Niccolo Machiavelli

Niccolo Machiavelli

Niccolò Machiavelli was born on May 3, 1469, in Florence, Italy, of nobility, though by no means wealth. His parents, Bernardo and Bartolomea, had three other children, two daughters and a son. Bernardo was a lawyer and small landowner with a small salary. Machiavelli’s education started at age seven. Some accounts say that Machiavelli spent the years from 1487 to 1495 working for a Florentine banker. A love of books was a family value that Machiavelli shared. His writings prove that he tirelessly read the classics.

In 1498 Machiavelli was named chancellor (secretary to a nobleman, prince, or king) and secretary of the second chancellery (chief executive officer) of the Florentine Republic (government in Florence whose leaders were voted for by citizens). His duties consisted chiefly of carrying out the policy decisions of others, writing diplomatic letters, reading and writing reports, and taking notes; he also went on some twenty-three diplomatic missions (formal visits by a representative of a nation to foreign countries to conduct discussions on international affairs) to foreign states. These included four trips to France and two to the court of Rome.

In 1502 Machiavelli married Marietta Corsini, who bore him four sons and two daughters. His grandson, Giovanni Ricci, is credited with saving many of Machiavelli’s letters and writings.

In 1510 Machiavelli, inspired by his Roman history, was active in organizing a citizen militia (a body of citizens, who are not soldiers by career, called to duty in a national emergency) of the Florentine Republic. In August 1512 a Spanish army entered Tuscany and sacked Prato. In terror, the Florentines removed their leader Soderini, a man Machiavelli characterized as “good, but weak,” and allowed the Medici, a family formerly in power, to return. On November 7 Machiavelli was dismissed from his role as chancellor. Soon afterward he was arrested, imprisoned, and subjected to torture as a suspected schemer (one who plots or plans) against the Medici family. Though innocent, he remained a suspect for years to come. Unable to secure an appointment from the reinstated (reestablished) Medici, he turned to writing.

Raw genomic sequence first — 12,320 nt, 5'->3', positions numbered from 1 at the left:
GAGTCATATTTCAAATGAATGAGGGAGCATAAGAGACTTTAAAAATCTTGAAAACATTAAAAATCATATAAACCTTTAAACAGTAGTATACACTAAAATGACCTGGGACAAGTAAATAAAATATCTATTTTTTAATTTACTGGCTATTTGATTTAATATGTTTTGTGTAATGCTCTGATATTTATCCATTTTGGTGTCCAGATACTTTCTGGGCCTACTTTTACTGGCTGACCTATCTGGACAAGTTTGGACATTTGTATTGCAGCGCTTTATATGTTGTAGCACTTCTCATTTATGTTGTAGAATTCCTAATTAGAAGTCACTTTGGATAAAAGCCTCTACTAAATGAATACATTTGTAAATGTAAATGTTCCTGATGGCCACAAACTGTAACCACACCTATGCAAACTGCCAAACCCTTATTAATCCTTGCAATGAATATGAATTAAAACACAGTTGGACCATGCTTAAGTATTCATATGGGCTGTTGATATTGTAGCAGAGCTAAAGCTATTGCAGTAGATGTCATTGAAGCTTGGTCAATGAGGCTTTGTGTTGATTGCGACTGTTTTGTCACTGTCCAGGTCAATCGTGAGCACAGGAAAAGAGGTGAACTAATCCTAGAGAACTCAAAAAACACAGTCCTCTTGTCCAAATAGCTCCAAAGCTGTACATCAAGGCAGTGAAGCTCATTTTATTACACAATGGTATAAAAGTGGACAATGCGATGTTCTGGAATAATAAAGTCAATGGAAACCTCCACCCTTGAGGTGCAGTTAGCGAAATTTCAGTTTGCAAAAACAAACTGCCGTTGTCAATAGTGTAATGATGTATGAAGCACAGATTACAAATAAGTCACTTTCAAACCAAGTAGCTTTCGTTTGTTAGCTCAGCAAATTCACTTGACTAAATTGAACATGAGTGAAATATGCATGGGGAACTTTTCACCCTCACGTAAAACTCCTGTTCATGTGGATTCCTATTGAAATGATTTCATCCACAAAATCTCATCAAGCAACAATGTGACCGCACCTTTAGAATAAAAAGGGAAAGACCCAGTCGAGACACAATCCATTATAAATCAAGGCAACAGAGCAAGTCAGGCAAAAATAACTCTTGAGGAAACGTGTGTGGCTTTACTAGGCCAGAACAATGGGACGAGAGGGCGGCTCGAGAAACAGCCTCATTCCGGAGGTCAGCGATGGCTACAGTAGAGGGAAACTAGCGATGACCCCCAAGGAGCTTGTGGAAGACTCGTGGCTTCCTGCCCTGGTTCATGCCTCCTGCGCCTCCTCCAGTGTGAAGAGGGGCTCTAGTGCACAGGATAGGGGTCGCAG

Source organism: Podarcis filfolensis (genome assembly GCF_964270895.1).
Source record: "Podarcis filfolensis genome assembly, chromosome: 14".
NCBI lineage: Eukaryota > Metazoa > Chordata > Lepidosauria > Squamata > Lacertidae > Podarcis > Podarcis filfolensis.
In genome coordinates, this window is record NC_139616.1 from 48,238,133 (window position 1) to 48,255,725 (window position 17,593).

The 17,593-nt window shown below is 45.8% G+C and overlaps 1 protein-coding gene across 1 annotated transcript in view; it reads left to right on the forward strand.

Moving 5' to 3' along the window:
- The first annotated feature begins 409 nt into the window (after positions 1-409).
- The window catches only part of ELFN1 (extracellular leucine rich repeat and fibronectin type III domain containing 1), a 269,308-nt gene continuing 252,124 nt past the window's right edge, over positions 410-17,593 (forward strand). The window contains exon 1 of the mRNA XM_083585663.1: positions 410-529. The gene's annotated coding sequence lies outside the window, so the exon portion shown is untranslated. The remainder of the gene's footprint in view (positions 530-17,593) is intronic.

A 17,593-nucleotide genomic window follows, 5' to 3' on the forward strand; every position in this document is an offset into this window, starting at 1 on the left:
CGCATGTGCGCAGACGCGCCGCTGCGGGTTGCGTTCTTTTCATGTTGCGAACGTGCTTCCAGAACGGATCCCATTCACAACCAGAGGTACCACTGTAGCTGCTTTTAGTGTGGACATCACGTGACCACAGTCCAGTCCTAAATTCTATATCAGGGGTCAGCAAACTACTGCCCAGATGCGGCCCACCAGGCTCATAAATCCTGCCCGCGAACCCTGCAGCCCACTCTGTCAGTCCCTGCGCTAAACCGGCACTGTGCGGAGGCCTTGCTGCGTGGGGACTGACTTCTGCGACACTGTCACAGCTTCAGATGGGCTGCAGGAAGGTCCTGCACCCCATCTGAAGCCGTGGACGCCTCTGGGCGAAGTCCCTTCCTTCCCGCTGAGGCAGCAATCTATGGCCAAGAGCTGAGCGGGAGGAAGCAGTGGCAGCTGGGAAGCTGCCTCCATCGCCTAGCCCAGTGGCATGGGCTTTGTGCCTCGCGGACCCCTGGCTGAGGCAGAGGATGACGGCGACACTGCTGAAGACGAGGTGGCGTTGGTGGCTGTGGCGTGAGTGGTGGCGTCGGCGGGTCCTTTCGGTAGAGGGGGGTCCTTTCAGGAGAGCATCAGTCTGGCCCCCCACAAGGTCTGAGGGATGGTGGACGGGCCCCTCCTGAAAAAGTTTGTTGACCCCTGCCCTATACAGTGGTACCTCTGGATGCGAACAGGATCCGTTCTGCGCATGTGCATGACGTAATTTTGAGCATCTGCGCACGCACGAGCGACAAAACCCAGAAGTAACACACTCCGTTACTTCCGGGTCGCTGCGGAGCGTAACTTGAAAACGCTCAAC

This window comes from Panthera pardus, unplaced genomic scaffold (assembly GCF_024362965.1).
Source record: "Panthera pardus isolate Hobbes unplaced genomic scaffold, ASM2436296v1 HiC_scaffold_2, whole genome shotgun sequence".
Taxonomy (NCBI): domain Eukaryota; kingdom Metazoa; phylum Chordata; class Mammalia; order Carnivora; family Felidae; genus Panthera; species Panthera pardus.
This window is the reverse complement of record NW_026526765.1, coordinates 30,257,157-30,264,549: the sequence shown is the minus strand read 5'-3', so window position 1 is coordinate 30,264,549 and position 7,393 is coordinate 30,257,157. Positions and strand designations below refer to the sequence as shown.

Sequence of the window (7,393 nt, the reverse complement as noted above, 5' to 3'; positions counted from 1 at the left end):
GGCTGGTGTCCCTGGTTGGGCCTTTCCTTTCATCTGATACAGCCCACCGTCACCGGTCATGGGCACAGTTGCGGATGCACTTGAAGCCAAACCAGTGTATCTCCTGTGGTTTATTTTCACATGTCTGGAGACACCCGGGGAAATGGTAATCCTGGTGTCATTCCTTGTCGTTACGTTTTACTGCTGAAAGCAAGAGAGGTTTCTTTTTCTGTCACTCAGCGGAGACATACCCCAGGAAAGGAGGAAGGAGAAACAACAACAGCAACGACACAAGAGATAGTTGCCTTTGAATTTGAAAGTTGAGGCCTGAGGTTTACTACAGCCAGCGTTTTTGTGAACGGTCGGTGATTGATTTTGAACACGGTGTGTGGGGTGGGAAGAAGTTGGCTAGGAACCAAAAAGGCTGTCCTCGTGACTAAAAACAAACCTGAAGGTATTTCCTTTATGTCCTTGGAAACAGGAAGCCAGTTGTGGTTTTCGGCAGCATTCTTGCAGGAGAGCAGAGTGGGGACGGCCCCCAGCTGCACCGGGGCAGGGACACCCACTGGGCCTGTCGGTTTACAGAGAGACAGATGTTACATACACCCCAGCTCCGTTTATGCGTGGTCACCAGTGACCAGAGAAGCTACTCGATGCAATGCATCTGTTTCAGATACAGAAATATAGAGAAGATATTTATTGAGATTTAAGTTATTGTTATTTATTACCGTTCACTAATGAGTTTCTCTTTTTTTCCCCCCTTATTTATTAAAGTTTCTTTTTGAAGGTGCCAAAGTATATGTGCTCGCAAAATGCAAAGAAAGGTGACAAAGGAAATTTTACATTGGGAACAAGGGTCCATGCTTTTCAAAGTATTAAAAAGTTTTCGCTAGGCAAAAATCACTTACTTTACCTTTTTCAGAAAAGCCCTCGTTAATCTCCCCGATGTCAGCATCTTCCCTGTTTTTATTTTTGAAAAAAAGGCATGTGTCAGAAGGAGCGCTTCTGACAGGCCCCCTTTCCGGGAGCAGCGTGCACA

Machiavelli had a passion for ancient history. He had a fierce desire to rebuild the government with a stronger political and moral foundation, similar to that of the Roman Republic (107–101 B.C.E. ). He felt the biggest need of his day was a strong political and military leader who could bring together northern Italy, ridding it of French and Spanish influence. At the time that he wrote The Prince he pictured such a possibility while the restored Medici ruled both Florence and the papacy (system of government of the Roman Catholic Church of which the pope is the head). This hope is played out in the final chapter of The Prince. It is a heartfelt plea to his Medici patrons (people who support a specific cause, a person, or an establishment) to set Italy free from the “barbarians.” It closes with a quotation from Petrarch’s patriotic poem Italia mia: “Virtue will take arms against fury [anger], and the battle will be brief; for the ancient valor [courage] in Italian hearts is not yet dead.” No one listened to this plea in 1513, but it was to play a role three centuries later in the Risorgimento (a movement for Italian unification).

The chapters of The Prince are written in a clear and straightforward style. Earlier political writers had treated politics as a branch of morals. Machiavelli broke with this long tradition and treated politics on its own. Machiavellian politics described the world as it was, rather than what people imagined or were taught to believe. This was a big change in tradition.